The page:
Friday, June 12, 2009


NYT--For the first couple of days after his flight ditched into the Hudson River, Paul Jorgenson was just glad to be alive. But then he started to need his laptop, his wallet, his car keys — all the essentials he had stowed under his seat and left behind in the sinking plane.
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A pleasant woman at US Airways told him not to worry; he would be made whole for his losses. But then the matter shifted to US Airways’ insurer, the American International Group, operating under government stewardship since its bailout last fall.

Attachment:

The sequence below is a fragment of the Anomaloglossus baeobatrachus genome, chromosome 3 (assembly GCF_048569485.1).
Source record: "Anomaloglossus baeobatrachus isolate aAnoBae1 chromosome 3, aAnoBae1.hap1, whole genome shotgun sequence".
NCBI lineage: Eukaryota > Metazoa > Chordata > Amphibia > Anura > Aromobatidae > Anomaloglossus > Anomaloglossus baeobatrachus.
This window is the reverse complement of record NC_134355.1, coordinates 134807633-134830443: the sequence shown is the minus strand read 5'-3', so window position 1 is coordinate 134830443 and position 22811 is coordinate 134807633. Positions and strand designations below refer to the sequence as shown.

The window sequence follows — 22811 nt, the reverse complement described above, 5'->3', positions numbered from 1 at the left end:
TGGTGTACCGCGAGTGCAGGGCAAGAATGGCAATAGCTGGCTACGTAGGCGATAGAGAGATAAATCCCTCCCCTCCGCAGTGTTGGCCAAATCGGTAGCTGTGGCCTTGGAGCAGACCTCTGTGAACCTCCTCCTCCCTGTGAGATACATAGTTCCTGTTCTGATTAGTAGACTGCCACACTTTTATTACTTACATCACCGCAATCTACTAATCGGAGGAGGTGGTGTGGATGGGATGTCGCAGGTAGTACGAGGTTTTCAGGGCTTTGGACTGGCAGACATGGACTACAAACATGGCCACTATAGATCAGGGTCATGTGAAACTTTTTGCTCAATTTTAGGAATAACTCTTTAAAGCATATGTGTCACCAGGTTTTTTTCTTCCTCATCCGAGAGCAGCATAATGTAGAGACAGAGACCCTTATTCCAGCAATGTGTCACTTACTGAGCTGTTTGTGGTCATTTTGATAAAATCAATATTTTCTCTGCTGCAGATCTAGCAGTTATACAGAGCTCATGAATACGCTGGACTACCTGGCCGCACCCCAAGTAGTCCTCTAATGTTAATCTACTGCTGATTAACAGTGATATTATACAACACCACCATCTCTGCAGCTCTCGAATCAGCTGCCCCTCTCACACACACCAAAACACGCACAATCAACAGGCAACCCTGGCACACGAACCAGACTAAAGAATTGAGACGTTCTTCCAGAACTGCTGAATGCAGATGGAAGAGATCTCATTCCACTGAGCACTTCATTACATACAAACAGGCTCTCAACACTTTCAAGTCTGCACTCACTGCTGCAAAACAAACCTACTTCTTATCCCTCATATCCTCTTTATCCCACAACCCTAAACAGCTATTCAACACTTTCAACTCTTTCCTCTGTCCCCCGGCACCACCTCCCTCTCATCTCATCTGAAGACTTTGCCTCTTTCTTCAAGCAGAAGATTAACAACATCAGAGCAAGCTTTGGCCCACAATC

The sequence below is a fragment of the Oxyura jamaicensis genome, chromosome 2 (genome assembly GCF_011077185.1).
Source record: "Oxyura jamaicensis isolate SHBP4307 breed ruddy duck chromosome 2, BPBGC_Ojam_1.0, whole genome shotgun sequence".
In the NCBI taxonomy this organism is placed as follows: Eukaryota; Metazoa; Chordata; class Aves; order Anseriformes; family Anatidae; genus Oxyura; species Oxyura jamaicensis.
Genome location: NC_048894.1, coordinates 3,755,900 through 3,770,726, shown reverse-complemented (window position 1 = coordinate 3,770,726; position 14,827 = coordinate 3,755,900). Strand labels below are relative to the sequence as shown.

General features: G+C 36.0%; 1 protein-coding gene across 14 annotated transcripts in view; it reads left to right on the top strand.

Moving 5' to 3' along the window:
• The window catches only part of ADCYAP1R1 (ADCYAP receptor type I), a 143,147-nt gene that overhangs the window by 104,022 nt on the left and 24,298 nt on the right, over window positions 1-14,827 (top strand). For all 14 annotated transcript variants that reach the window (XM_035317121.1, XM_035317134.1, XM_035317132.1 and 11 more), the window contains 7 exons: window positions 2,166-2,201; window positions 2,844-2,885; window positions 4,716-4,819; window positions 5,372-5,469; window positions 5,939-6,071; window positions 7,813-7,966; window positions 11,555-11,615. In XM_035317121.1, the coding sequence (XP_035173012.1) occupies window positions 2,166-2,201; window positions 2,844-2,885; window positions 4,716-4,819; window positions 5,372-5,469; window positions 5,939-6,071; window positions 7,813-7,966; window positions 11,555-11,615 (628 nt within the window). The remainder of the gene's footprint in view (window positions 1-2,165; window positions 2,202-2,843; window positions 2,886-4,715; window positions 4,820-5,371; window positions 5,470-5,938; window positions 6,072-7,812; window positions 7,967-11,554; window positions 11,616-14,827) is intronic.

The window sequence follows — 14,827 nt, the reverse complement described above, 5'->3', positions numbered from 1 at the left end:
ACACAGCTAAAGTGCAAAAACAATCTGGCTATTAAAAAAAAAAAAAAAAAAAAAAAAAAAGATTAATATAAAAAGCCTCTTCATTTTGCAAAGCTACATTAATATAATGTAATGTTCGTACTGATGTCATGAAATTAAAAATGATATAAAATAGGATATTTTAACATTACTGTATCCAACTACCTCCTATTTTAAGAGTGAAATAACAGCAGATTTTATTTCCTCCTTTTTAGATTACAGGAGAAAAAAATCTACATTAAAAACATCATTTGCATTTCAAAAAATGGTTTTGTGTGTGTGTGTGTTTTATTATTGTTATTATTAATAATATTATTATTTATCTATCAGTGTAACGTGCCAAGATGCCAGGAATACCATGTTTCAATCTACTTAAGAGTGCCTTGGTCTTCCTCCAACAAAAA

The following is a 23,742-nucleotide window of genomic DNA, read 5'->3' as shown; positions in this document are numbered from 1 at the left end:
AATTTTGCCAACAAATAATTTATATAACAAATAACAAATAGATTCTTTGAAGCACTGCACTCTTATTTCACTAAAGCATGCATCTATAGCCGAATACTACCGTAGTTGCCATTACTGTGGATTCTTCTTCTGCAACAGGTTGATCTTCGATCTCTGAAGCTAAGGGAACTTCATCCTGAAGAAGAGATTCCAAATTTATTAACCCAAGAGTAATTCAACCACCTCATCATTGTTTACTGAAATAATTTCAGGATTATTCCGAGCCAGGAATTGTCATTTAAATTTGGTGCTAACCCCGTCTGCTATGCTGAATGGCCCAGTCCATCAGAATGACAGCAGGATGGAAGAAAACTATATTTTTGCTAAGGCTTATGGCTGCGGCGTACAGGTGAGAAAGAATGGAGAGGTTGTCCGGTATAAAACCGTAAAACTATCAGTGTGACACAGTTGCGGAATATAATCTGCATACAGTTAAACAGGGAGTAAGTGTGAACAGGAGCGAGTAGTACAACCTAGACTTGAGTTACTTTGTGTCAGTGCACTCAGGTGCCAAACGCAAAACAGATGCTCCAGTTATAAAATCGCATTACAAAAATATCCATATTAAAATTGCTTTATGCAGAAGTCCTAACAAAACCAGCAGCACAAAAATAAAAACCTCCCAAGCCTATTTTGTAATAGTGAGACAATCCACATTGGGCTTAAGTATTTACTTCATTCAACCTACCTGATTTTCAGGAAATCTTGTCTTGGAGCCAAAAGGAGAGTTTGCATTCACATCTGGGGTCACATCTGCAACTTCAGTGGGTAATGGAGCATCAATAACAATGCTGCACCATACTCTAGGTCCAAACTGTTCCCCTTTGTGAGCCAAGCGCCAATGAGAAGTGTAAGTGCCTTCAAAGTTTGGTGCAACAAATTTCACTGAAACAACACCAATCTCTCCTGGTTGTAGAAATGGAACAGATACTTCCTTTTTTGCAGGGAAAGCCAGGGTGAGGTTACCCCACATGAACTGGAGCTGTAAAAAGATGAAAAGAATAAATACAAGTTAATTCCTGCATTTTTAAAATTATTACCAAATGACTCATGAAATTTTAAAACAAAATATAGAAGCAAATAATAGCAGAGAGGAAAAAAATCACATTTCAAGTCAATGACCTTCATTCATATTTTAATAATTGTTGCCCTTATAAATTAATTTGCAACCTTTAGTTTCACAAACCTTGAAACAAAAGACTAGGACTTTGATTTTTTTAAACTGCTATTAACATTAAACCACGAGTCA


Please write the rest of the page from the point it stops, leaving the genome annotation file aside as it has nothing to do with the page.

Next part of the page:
“Everything went downhill,” said Mr. Jorgenson, a software executive in Charlotte, N.C., whose laptop and keys have not been recovered.

WB7 says: AIG spends too much time reading fine print in insurance policies and not enough time reading fine print in credit default swaps.

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